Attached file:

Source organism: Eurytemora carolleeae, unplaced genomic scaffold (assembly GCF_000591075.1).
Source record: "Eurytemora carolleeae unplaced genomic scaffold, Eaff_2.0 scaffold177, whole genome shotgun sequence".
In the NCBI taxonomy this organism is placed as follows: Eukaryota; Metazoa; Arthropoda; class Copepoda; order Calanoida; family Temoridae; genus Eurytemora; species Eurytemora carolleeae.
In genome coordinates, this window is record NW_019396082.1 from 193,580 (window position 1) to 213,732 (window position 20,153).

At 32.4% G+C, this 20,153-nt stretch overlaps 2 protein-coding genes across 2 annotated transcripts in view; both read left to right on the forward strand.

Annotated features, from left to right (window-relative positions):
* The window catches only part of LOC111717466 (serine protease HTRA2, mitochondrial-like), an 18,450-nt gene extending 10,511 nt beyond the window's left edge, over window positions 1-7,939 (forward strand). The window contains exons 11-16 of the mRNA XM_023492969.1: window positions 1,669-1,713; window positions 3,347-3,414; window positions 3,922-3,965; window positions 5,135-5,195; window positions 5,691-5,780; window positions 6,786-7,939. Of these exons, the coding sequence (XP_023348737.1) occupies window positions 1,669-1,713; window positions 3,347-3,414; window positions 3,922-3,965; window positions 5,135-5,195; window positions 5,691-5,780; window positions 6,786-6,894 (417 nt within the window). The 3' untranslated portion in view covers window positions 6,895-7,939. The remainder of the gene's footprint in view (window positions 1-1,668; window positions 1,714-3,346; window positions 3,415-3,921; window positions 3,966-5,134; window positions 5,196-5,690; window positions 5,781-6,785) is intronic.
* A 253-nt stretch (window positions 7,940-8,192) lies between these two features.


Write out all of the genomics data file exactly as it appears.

Source organism: Eurytemora carolleeae, unplaced genomic scaffold (assembly GCF_000591075.1).
Source record: "Eurytemora carolleeae unplaced genomic scaffold, Eaff_2.0 scaffold177, whole genome shotgun sequence".
In the NCBI taxonomy this organism is placed as follows: Eukaryota; Metazoa; Arthropoda; class Copepoda; order Calanoida; family Temoridae; genus Eurytemora; species Eurytemora carolleeae.
In genome coordinates, this window is record NW_019396082.1 from 193,580 (window position 1) to 213,732 (window position 20,153).

At 32.4% G+C, this 20,153-nt stretch overlaps 2 protein-coding genes across 2 annotated transcripts in view; both read left to right on the forward strand.

Annotated features, from left to right (window-relative positions):
* The window catches only part of LOC111717466 (serine protease HTRA2, mitochondrial-like), an 18,450-nt gene extending 10,511 nt beyond the window's left edge, over window positions 1-7,939 (forward strand). The window contains exons 11-16 of the mRNA XM_023492969.1: window positions 1,669-1,713; window positions 3,347-3,414; window positions 3,922-3,965; window positions 5,135-5,195; window positions 5,691-5,780; window positions 6,786-7,939. Of these exons, the coding sequence (XP_023348737.1) occupies window positions 1,669-1,713; window positions 3,347-3,414; window positions 3,922-3,965; window positions 5,135-5,195; window positions 5,691-5,780; window positions 6,786-6,894 (417 nt within the window). The 3' untranslated portion in view covers window positions 6,895-7,939. The remainder of the gene's footprint in view (window positions 1-1,668; window positions 1,714-3,346; window positions 3,415-3,921; window positions 3,966-5,134; window positions 5,196-5,690; window positions 5,781-6,785) is intronic.
* A 253-nt stretch (window positions 7,940-8,192) lies between these two features.